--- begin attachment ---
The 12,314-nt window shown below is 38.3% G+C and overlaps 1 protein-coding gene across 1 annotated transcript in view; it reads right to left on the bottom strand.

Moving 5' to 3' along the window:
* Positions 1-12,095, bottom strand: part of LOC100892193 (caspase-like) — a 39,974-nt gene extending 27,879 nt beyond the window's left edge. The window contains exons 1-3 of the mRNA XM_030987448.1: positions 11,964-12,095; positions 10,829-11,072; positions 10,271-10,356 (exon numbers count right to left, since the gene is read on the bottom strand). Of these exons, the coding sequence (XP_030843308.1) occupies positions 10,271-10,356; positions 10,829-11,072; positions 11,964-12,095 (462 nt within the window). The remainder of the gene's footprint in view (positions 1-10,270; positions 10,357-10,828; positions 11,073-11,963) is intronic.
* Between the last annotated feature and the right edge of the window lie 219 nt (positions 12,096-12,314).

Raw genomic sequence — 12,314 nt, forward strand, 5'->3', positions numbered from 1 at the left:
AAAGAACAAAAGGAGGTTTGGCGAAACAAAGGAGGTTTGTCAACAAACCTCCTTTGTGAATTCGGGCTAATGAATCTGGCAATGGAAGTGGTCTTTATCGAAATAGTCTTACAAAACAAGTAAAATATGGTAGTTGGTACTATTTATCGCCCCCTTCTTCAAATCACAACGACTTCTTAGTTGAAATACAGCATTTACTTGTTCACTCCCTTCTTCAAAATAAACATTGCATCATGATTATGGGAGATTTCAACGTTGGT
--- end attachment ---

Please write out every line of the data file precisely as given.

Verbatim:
The 12,314-nt window shown below is 38.3% G+C and overlaps 1 protein-coding gene across 1 annotated transcript in view; it reads right to left on the bottom strand.

Moving 5' to 3' along the window:
* Positions 1-12,095, bottom strand: part of LOC100892193 (caspase-like) — a 39,974-nt gene extending 27,879 nt beyond the window's left edge. The window contains exons 1-3 of the mRNA XM_030987448.1: positions 11,964-12,095; positions 10,829-11,072; positions 10,271-10,356 (exon numbers count right to left, since the gene is read on the bottom strand). Of these exons, the coding sequence (XP_030843308.1) occupies positions 10,271-10,356; positions 10,829-11,072; positions 11,964-12,095 (462 nt within the window). The remainder of the gene's footprint in view (positions 1-10,270; positions 10,357-10,828; positions 11,073-11,963) is intronic.
* Between the last annotated feature and the right edge of the window lie 219 nt (positions 12,096-12,314).

Raw genomic sequence — 12,314 nt, forward strand, 5'->3', positions numbered from 1 at the left:
AAAGAACAAAAGGAGGTTTGGCGAAACAAAGGAGGTTTGTCAACAAACCTCCTTTGTGAATTCGGGCTAATGAATCTGGCAATGGAAGTGGTCTTTATCGAAATAGTCTTACAAAACAAGTAAAATATGGTAGTTGGTACTATTTATCGCCCCCTTCTTCAAATCACAACGACTTCTTAGTTGAAATACAGCATTTACTTGTTCACTCCCTTCTTCAAAATAAACATTGCATCATGATTATGGGAGATTTCAACGTTGGT